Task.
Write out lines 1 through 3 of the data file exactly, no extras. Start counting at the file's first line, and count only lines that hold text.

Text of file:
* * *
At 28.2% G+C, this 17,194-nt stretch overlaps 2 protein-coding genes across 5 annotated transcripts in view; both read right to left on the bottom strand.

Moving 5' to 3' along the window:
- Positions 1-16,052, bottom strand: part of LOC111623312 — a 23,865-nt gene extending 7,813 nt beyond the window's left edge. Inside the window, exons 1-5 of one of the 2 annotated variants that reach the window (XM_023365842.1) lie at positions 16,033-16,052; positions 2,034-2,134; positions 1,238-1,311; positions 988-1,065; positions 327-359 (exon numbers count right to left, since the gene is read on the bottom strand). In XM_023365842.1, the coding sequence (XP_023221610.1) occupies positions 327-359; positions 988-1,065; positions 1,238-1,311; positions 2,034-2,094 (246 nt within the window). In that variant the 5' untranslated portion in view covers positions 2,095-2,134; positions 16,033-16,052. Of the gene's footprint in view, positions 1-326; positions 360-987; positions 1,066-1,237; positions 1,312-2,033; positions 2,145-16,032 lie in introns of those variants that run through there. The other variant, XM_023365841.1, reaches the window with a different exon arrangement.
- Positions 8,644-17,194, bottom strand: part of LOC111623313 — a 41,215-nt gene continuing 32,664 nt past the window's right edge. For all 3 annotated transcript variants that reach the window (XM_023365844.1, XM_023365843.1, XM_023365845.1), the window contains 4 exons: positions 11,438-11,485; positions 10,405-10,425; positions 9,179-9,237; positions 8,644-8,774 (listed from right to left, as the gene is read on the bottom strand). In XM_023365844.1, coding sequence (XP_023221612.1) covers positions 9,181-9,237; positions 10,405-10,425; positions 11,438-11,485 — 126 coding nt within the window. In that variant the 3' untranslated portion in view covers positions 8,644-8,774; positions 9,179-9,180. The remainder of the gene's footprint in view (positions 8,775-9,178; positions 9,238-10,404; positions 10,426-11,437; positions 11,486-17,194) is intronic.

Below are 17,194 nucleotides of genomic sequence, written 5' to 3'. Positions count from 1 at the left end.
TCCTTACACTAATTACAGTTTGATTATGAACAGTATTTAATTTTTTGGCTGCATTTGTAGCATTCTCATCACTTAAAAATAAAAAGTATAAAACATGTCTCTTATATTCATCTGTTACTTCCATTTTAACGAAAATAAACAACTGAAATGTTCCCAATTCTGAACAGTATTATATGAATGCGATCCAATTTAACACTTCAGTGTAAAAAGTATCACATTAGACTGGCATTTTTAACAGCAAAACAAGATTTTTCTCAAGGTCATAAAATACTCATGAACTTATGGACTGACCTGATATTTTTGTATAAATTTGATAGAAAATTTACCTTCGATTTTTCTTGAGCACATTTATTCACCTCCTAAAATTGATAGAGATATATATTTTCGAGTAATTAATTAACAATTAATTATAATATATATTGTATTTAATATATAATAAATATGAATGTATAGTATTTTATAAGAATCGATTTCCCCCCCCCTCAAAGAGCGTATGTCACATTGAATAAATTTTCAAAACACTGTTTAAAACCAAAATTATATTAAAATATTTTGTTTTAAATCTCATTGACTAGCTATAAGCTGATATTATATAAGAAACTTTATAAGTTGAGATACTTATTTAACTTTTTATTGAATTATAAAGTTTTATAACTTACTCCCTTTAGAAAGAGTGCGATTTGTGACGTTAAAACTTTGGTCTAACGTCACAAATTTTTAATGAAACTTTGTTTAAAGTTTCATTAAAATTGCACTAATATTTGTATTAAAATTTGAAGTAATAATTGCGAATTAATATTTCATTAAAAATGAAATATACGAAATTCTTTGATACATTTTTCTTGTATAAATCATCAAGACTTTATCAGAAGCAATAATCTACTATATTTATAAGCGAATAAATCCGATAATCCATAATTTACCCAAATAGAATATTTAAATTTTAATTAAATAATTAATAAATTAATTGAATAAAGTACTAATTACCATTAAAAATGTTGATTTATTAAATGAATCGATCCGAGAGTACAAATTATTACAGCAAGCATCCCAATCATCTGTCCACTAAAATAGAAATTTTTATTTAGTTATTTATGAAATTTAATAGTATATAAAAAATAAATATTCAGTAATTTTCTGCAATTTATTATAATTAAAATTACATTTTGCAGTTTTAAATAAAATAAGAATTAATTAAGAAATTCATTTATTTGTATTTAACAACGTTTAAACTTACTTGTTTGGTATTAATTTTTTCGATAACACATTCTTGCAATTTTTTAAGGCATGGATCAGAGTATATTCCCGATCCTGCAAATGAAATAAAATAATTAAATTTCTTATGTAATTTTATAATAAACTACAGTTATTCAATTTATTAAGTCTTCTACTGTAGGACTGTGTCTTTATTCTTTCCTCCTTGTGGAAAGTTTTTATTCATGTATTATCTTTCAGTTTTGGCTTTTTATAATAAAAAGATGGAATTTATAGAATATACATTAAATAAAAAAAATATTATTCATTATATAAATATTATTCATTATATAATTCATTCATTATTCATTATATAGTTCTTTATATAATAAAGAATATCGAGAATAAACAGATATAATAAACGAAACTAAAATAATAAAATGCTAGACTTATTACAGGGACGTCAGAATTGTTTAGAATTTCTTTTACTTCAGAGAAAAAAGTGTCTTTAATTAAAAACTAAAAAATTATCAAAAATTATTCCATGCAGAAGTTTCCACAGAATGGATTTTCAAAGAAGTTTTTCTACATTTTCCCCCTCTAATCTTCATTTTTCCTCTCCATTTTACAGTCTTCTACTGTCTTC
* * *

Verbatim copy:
At 28.2% G+C, this 17,194-nt stretch overlaps 2 protein-coding genes across 5 annotated transcripts in view; both read right to left on the bottom strand.

Moving 5' to 3' along the window:
- Positions 1-16,052, bottom strand: part of LOC111623312 — a 23,865-nt gene extending 7,813 nt beyond the window's left edge. Inside the window, exons 1-5 of one of the 2 annotated variants that reach the window (XM_023365842.1) lie at positions 16,033-16,052; positions 2,034-2,134; positions 1,238-1,311; positions 988-1,065; positions 327-359 (exon numbers count right to left, since the gene is read on the bottom strand). In XM_023365842.1, the coding sequence (XP_023221610.1) occupies positions 327-359; positions 988-1,065; positions 1,238-1,311; positions 2,034-2,094 (246 nt within the window). In that variant the 5' untranslated portion in view covers positions 2,095-2,134; positions 16,033-16,052. Of the gene's footprint in view, positions 1-326; positions 360-987; positions 1,066-1,237; positions 1,312-2,033; positions 2,145-16,032 lie in introns of those variants that run through there. The other variant, XM_023365841.1, reaches the window with a different exon arrangement.